Geothermal sure option to stem the energy crisis

Olkaria geothermal plant

KenGen workers test a sample of condensed steam at Olkaria geothermal plant, in Naivasha.

Photo credit: File | Nation Media Group

In the face of the recent severe drought and its devastating effects on Kenyans, investing in sustainable energy sources is crucial. Before, the country’s energy supply, which was heavily reliant on inconsistent rainfall for hydroelectric power, would have been crippled. Power rationing, prolonged outages and blackouts would have plagued homes.

Thankfully, Kenya has made significant strides in geothermal power production, surpassing hydroelectricity as the primary source of electricity. Geothermal power plants generate 45 per cent of its electricity in a good month and hydroelectric units 44 per cent.

The shift in electricity production is a testament to heavy investment in geothermal energy, which provides a reliable and sustainable option to overcome the challenges posed by low hydrology.

Kenya is in the top 10 global geothermal energy producers. Unlike fossil fuels, this is a renewable source harnessed from the earth’s core heat, unaffected by external factors like climate change and weather variations. Its advantages are vast and far-reaching.

Deplete natural resources

First, unlike finite fossil fuels, which account for approximately 70 per cent of the planet’s carbon footprint, geothermal is sustainable and renewable and doesn’t deplete natural resources.

Geothermal energy holds the key to overcoming Kenya’s energy crisis. Diversifying the energy mix and reducing dependence on rainfall can ensure a stable and uninterrupted power supply for households, businesses and industries. Moreover, the environmental benefits align with the country’s commitment to mitigating climate change and achieving sustainable development goals.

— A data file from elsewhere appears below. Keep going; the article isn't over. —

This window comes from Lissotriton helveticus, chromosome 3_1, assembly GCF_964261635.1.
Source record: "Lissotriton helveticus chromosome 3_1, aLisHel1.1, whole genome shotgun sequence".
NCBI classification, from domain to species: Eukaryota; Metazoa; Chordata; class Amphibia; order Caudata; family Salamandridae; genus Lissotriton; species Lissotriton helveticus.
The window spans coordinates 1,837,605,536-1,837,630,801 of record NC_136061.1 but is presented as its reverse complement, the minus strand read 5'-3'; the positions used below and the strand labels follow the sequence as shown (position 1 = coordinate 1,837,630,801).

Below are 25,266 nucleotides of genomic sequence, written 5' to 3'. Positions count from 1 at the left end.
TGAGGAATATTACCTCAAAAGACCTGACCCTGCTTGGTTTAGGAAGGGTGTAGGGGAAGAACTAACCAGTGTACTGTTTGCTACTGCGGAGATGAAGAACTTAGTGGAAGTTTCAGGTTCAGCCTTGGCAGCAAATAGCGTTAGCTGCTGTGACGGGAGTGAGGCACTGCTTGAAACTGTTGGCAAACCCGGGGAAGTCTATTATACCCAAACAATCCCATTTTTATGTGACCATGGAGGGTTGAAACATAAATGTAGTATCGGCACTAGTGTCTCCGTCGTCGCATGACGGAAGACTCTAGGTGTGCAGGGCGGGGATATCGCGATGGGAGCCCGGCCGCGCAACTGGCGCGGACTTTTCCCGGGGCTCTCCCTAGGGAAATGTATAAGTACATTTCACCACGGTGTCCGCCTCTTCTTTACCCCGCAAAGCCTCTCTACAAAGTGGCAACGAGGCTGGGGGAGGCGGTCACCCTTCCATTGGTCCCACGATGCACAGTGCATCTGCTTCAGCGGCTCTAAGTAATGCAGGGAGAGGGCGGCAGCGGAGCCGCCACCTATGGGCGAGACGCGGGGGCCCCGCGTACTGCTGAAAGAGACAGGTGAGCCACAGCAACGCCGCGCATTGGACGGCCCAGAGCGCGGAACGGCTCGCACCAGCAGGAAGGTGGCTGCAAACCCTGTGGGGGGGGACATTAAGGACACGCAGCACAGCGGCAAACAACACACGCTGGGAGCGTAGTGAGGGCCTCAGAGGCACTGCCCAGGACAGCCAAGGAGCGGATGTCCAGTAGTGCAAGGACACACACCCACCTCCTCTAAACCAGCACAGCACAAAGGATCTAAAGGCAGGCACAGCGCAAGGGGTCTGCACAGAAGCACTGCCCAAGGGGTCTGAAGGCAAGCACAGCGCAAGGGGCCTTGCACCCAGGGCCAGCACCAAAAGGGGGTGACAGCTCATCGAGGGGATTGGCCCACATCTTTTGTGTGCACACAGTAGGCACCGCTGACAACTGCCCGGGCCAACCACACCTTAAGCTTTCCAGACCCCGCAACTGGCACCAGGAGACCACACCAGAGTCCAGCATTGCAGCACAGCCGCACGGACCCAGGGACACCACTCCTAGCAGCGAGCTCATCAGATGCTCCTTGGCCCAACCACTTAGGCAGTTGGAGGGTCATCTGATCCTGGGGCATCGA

As a strategy for energy security, geothermal energy is a cost-effective. Although the initial investment in its infrastructure can be substantial, the long-term operational costs are comparatively low. The Olkaria I power plant, commissioned in 1981, exemplifies its longevity with a lifespan of up to 50 years.

Geothermal energy is also reliable. Unlike weather-dependent technologies, it is available 24/7, making it an ideal source of baseload power. Amid growth in the population and demand for electricity, it plays a pivotal role in the country’s energy mix.

Prioritised expansion

Kenya has been a leader in geothermal energy since the 1970s, continually improving and expanding its renewable energy efforts. The Olkaria Geothermal Field is one of the largest with KenGen leading the way by producing 799MW of clean energy.

In recent years, the government has prioritised the expansion of geothermal energy production. Support from esteemed organisations has enabled KenGen to enhance its capacity and reduce its carbon footprint. An example is the recently commissioned 86MW Olkaria I additional Unit 6 power plant.

Despite the remarkable progress in geothermal energy production, there remains vast potential for expansion. With an estimated potential exceeding 10,000MW, Kenya can continue leading the charge in geothermal energy production and utilisation.

Mr Serem is the acting managing director and CEO of KenGen PLC. md&[email protected]. @Seremtoek